Two Types of Information


When drafting a piece for the Emergent blog, I tend to use the voice-to-text function on my iPhone and then later find the note and coax it into coherence, to then share with our in-house team of editors to make it fit for public consumption. These are the blogs I like best to write. The idea finds me, my muse takes over, and the words flow almost effortlessly.

Other times I am a bit more blocked with what to write. As I work on this very post, I recognize that my blockage is not a drought of ideas, but rather a self-imposed restraining; my inner voice is telling me that the idea has been written about, talked about, and shared by so many other people. I then validate my inner voice by Googling my idea, which of course yields a tremendous sampling of articles, books, blogs, and podcasts about the topic I’m writing about.

This is a problem faced by everybody, not just writers. The Book of Ecclesiastes reminds us that there is nothing new under the sun–even truer now than 2,000 years ago! And it was Carl Sagan who said, in his peculiar way, “If you wish to make an apple pie from scratch, you must first invent the universe.”

Information is shared again and again through the written word. Inventions like the printing press and its descendant, the Internet, make this process quick and easy. But we know now more than ever that not all information is the same. As data scientist and futurist philosopher Jaron Lanier reminds us, “printing presses in themselves provide no guarantee of an enlightened outcome.” The fact that something is written does not make it true or helpful. Information is only as good as the intentions of the sharer and their diligence in adhering to the truth.

Leaders share information. It’s perhaps the most important job of a leader. Because of this, leaders must be responsible in their handling of this role.

In the context of leadership, we can divide information into two basic types: transactional and transformational. Both are important, and as a leader, you likely prefer to rely on one of these more than the other. The point of today’s blog is to challenge you to balance your information sharing between the two types. Identify which type you could practice more to become a master of information sharing.

Transactional Information:

This form of information focuses on the achievement of goals and objectives by providing information such as direction, advice, data, and technical content. Transactional information is needed to make progress on tasks. When transactional information is lacking, people are left to either go without or figure it out on their own. Going without might stop progress and kill a project, or else cause misinformation to be used instead. Figuring it out themselves could provide a real learning opportunity and a growth towards independence, but as a leader, we must be thoughtful in holding needed information back. When the desired outcome of a project demands precision, all necessary information should be shared with the relevant parties. If the outcome is more flexible, you might experiment with holding some information back in order to see what your team accomplishes on their own.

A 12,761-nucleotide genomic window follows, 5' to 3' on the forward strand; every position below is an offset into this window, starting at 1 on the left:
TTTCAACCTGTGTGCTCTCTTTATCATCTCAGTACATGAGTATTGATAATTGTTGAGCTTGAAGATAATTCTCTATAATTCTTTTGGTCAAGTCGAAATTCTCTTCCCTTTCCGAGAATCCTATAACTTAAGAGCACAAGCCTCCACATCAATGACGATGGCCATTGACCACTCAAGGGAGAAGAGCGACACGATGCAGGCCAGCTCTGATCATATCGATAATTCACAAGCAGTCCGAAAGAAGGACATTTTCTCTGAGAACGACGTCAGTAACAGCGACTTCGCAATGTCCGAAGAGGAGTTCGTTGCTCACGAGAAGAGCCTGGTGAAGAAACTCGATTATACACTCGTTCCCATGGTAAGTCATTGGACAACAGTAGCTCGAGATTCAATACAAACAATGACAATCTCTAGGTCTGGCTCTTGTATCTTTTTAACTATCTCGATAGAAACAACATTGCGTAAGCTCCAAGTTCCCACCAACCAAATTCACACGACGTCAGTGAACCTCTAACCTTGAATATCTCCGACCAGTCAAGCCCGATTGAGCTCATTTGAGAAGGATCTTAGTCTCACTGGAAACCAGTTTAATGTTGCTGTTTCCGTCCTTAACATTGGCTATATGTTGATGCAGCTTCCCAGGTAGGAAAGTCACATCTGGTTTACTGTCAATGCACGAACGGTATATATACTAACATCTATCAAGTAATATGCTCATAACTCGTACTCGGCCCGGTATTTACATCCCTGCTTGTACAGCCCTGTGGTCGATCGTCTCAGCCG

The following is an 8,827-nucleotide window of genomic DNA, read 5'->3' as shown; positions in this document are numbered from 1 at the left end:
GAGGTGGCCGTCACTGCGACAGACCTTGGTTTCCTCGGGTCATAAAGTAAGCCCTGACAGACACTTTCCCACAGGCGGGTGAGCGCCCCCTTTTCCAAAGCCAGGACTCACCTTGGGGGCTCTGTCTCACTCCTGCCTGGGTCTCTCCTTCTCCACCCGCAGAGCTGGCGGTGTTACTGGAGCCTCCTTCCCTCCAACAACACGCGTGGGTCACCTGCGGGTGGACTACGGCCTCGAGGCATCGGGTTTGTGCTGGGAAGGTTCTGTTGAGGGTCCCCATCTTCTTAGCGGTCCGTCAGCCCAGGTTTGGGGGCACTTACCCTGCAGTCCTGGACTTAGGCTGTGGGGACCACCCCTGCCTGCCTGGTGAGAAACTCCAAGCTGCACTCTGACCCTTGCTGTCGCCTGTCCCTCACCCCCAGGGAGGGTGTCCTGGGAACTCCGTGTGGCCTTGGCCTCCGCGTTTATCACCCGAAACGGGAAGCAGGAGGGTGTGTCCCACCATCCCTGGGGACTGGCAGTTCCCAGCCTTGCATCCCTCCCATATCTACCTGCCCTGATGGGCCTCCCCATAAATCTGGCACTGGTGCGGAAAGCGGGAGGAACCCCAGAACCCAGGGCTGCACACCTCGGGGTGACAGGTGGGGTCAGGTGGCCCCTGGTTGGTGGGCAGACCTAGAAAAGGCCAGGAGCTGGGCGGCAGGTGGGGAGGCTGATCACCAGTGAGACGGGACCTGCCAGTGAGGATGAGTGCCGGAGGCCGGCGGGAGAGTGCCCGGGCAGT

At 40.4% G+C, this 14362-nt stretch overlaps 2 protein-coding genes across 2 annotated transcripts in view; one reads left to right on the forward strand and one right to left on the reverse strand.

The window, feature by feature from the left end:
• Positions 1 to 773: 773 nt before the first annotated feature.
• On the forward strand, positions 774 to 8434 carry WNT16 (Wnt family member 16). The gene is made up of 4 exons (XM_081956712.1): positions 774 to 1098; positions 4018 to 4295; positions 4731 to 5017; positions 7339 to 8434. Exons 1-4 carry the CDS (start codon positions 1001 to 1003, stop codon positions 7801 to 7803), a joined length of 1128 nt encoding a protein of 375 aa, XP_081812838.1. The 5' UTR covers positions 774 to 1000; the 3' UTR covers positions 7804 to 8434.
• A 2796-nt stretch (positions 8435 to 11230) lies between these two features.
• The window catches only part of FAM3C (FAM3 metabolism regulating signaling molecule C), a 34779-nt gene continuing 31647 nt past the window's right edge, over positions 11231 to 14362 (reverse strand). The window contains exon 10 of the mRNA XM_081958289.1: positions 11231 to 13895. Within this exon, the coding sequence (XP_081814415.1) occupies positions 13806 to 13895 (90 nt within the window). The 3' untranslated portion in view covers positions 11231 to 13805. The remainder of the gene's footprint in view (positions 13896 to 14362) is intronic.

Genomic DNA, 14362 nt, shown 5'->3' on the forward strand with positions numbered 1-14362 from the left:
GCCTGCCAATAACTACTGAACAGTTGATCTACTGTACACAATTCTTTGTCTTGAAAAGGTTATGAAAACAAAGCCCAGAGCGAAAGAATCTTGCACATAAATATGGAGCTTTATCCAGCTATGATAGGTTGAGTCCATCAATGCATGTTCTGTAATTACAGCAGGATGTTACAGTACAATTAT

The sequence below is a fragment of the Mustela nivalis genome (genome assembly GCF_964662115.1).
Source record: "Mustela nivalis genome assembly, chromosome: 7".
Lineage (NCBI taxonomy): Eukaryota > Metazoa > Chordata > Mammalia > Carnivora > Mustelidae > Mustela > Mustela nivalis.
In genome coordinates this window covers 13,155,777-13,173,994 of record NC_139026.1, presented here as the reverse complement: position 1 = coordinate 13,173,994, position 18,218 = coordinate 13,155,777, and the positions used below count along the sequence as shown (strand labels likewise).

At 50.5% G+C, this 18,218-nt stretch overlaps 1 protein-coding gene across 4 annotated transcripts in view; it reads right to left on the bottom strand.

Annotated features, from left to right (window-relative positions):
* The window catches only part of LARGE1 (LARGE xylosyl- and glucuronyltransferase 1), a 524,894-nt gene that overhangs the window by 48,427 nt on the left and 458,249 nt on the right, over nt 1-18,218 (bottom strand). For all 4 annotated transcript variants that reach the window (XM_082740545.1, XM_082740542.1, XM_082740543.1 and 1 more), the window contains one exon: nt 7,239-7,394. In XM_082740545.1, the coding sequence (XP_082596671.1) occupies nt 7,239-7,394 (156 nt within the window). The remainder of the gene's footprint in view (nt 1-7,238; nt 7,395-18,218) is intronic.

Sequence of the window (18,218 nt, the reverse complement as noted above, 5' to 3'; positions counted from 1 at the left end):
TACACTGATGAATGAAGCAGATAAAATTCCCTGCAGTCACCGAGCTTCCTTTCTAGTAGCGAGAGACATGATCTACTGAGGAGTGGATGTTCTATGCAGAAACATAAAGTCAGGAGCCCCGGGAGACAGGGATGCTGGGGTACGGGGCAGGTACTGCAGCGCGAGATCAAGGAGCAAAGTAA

Transformational Information:

This type of information creates real change. The purpose of transformational information is to create or support growth and development in people, teams, and the organization. Leaders who coach share transformational information through conversation that is more inclusive of diverse ideas and types of thinking. Transformation happens when leaders help facilitate change, foster experimentation, and create environments for learning, which includes inevitable failure. Transformational information is informed by a mindset of growth and is fueled by the allowance of time and resources to support that growth.

One further note: As leaders, we have a responsibility to all information that passes through our offices and our mouths. We should share what is appropriate and necessary, and protect what is sensitive through confidentiality.

I’m going to make an assumption that most of you rely more on transactional information sharing as leaders. If you’d like to learn more about being a Transformational Leader through Professional Leadership Coaching, please reach out to me at My team and I would love to make a positive impact on you and the people you lead!

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